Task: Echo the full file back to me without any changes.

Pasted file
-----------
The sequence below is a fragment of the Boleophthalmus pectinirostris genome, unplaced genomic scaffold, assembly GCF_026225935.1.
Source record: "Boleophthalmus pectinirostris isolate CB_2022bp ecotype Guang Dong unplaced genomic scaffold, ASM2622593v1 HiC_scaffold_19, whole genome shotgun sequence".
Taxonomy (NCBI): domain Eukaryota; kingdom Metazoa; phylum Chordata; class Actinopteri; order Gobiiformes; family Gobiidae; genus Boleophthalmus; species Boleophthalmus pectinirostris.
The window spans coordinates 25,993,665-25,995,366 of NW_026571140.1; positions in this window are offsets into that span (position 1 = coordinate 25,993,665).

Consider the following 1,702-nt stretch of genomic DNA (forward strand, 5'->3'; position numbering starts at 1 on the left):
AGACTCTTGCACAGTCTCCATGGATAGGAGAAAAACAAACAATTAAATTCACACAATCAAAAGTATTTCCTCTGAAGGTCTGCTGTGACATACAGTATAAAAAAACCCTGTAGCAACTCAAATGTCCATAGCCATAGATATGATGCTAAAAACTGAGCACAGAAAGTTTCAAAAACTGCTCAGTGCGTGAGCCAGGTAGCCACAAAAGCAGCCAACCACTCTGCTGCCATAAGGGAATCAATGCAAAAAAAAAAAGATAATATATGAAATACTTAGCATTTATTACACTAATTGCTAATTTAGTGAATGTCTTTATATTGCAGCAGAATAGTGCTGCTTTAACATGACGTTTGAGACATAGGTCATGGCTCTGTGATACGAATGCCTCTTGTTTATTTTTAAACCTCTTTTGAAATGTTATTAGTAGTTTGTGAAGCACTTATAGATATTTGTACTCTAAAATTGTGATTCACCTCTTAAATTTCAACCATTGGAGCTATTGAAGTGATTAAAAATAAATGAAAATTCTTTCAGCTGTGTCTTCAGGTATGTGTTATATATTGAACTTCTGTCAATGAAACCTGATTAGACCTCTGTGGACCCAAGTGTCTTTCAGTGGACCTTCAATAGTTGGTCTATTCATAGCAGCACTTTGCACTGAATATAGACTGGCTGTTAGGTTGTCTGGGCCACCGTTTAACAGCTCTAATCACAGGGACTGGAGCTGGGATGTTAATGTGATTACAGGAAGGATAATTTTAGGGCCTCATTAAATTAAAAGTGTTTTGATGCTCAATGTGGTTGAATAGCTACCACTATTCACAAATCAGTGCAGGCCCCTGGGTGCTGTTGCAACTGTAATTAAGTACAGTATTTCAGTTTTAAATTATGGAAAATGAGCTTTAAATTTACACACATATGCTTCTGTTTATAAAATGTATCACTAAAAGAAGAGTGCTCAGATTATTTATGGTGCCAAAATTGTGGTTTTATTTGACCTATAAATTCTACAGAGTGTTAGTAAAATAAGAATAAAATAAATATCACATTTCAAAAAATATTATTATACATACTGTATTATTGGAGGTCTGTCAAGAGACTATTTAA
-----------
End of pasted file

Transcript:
The sequence below is a fragment of the Boleophthalmus pectinirostris genome, unplaced genomic scaffold, assembly GCF_026225935.1.
Source record: "Boleophthalmus pectinirostris isolate CB_2022bp ecotype Guang Dong unplaced genomic scaffold, ASM2622593v1 HiC_scaffold_19, whole genome shotgun sequence".
Taxonomy (NCBI): domain Eukaryota; kingdom Metazoa; phylum Chordata; class Actinopteri; order Gobiiformes; family Gobiidae; genus Boleophthalmus; species Boleophthalmus pectinirostris.
The window spans coordinates 25,993,665-25,995,366 of NW_026571140.1; positions in this window are offsets into that span (position 1 = coordinate 25,993,665).

Consider the following 1,702-nt stretch of genomic DNA (forward strand, 5'->3'; position numbering starts at 1 on the left):
AGACTCTTGCACAGTCTCCATGGATAGGAGAAAAACAAACAATTAAATTCACACAATCAAAAGTATTTCCTCTGAAGGTCTGCTGTGACATACAGTATAAAAAAACCCTGTAGCAACTCAAATGTCCATAGCCATAGATATGATGCTAAAAACTGAGCACAGAAAGTTTCAAAAACTGCTCAGTGCGTGAGCCAGGTAGCCACAAAAGCAGCCAACCACTCTGCTGCCATAAGGGAATCAATGCAAAAAAAAAAAGATAATATATGAAATACTTAGCATTTATTACACTAATTGCTAATTTAGTGAATGTCTTTATATTGCAGCAGAATAGTGCTGCTTTAACATGACGTTTGAGACATAGGTCATGGCTCTGTGATACGAATGCCTCTTGTTTATTTTTAAACCTCTTTTGAAATGTTATTAGTAGTTTGTGAAGCACTTATAGATATTTGTACTCTAAAATTGTGATTCACCTCTTAAATTTCAACCATTGGAGCTATTGAAGTGATTAAAAATAAATGAAAATTCTTTCAGCTGTGTCTTCAGGTATGTGTTATATATTGAACTTCTGTCAATGAAACCTGATTAGACCTCTGTGGACCCAAGTGTCTTTCAGTGGACCTTCAATAGTTGGTCTATTCATAGCAGCACTTTGCACTGAATATAGACTGGCTGTTAGGTTGTCTGGGCCACCGTTTAACAGCTCTAATCACAGGGACTGGAGCTGGGATGTTAATGTGATTACAGGAAGGATAATTTTAGGGCCTCATTAAATTAAAAGTGTTTTGATGCTCAATGTGGTTGAATAGCTACCACTATTCACAAATCAGTGCAGGCCCCTGGGTGCTGTTGCAACTGTAATTAAGTACAGTATTTCAGTTTTAAATTATGGAAAATGAGCTTTAAATTTACACACATATGCTTCTGTTTATAAAATGTATCACTAAAAGAAGAGTGCTCAGATTATTTATGGTGCCAAAATTGTGGTTTTATTTGACCTATAAATTCTACAGAGTGTTAGTAAAATAAGAATAAAATAAATATCACATTTCAAAAAATATTATTATACATACTGTATTATTGGAGGTCTGTCAAGAGACTATTTAA